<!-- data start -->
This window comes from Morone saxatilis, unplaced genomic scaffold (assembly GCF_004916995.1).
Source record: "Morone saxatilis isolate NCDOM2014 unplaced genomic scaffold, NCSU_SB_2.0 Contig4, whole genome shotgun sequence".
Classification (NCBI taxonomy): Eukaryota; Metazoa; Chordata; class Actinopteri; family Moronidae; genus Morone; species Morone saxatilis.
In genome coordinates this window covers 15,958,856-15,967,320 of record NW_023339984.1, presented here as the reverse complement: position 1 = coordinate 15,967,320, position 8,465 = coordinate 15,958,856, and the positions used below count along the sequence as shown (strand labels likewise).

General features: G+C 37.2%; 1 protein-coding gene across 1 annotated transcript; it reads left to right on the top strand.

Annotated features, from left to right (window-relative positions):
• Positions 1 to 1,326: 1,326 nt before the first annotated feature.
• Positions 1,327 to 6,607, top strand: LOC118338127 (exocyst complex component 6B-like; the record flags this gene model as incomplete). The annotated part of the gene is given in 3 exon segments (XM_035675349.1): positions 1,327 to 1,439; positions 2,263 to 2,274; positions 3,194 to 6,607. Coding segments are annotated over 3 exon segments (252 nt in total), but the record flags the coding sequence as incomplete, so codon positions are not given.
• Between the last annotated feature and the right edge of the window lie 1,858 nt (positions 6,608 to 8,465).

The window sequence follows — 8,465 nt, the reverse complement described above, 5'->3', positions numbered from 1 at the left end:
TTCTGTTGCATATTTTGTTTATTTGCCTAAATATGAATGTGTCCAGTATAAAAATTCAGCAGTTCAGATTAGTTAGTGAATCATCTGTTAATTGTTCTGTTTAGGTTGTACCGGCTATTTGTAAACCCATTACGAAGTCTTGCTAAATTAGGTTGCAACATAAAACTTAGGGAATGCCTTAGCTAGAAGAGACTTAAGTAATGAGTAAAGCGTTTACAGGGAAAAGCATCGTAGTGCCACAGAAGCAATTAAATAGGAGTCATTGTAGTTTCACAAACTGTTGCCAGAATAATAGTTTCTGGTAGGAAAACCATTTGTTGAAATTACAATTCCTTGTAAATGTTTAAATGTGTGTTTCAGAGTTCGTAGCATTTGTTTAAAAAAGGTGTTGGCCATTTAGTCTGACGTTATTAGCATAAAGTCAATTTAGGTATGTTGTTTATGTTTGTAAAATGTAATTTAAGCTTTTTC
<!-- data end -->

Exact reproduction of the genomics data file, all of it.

This window comes from Morone saxatilis, unplaced genomic scaffold (assembly GCF_004916995.1).
Source record: "Morone saxatilis isolate NCDOM2014 unplaced genomic scaffold, NCSU_SB_2.0 Contig4, whole genome shotgun sequence".
Classification (NCBI taxonomy): Eukaryota; Metazoa; Chordata; class Actinopteri; family Moronidae; genus Morone; species Morone saxatilis.
In genome coordinates this window covers 15,958,856-15,967,320 of record NW_023339984.1, presented here as the reverse complement: position 1 = coordinate 15,967,320, position 8,465 = coordinate 15,958,856, and the positions used below count along the sequence as shown (strand labels likewise).

General features: G+C 37.2%; 1 protein-coding gene across 1 annotated transcript; it reads left to right on the top strand.

Annotated features, from left to right (window-relative positions):
• Positions 1 to 1,326: 1,326 nt before the first annotated feature.
• Positions 1,327 to 6,607, top strand: LOC118338127 (exocyst complex component 6B-like; the record flags this gene model as incomplete). The annotated part of the gene is given in 3 exon segments (XM_035675349.1): positions 1,327 to 1,439; positions 2,263 to 2,274; positions 3,194 to 6,607. Coding segments are annotated over 3 exon segments (252 nt in total), but the record flags the coding sequence as incomplete, so codon positions are not given.
• Between the last annotated feature and the right edge of the window lie 1,858 nt (positions 6,608 to 8,465).

The window sequence follows — 8,465 nt, the reverse complement described above, 5'->3', positions numbered from 1 at the left end:
TTCTGTTGCATATTTTGTTTATTTGCCTAAATATGAATGTGTCCAGTATAAAAATTCAGCAGTTCAGATTAGTTAGTGAATCATCTGTTAATTGTTCTGTTTAGGTTGTACCGGCTATTTGTAAACCCATTACGAAGTCTTGCTAAATTAGGTTGCAACATAAAACTTAGGGAATGCCTTAGCTAGAAGAGACTTAAGTAATGAGTAAAGCGTTTACAGGGAAAAGCATCGTAGTGCCACAGAAGCAATTAAATAGGAGTCATTGTAGTTTCACAAACTGTTGCCAGAATAATAGTTTCTGGTAGGAAAACCATTTGTTGAAATTACAATTCCTTGTAAATGTTTAAATGTGTGTTTCAGAGTTCGTAGCATTTGTTTAAAAAAGGTGTTGGCCATTTAGTCTGACGTTATTAGCATAAAGTCAATTTAGGTATGTTGTTTATGTTTGTAAAATGTAATTTAAGCTTTTTC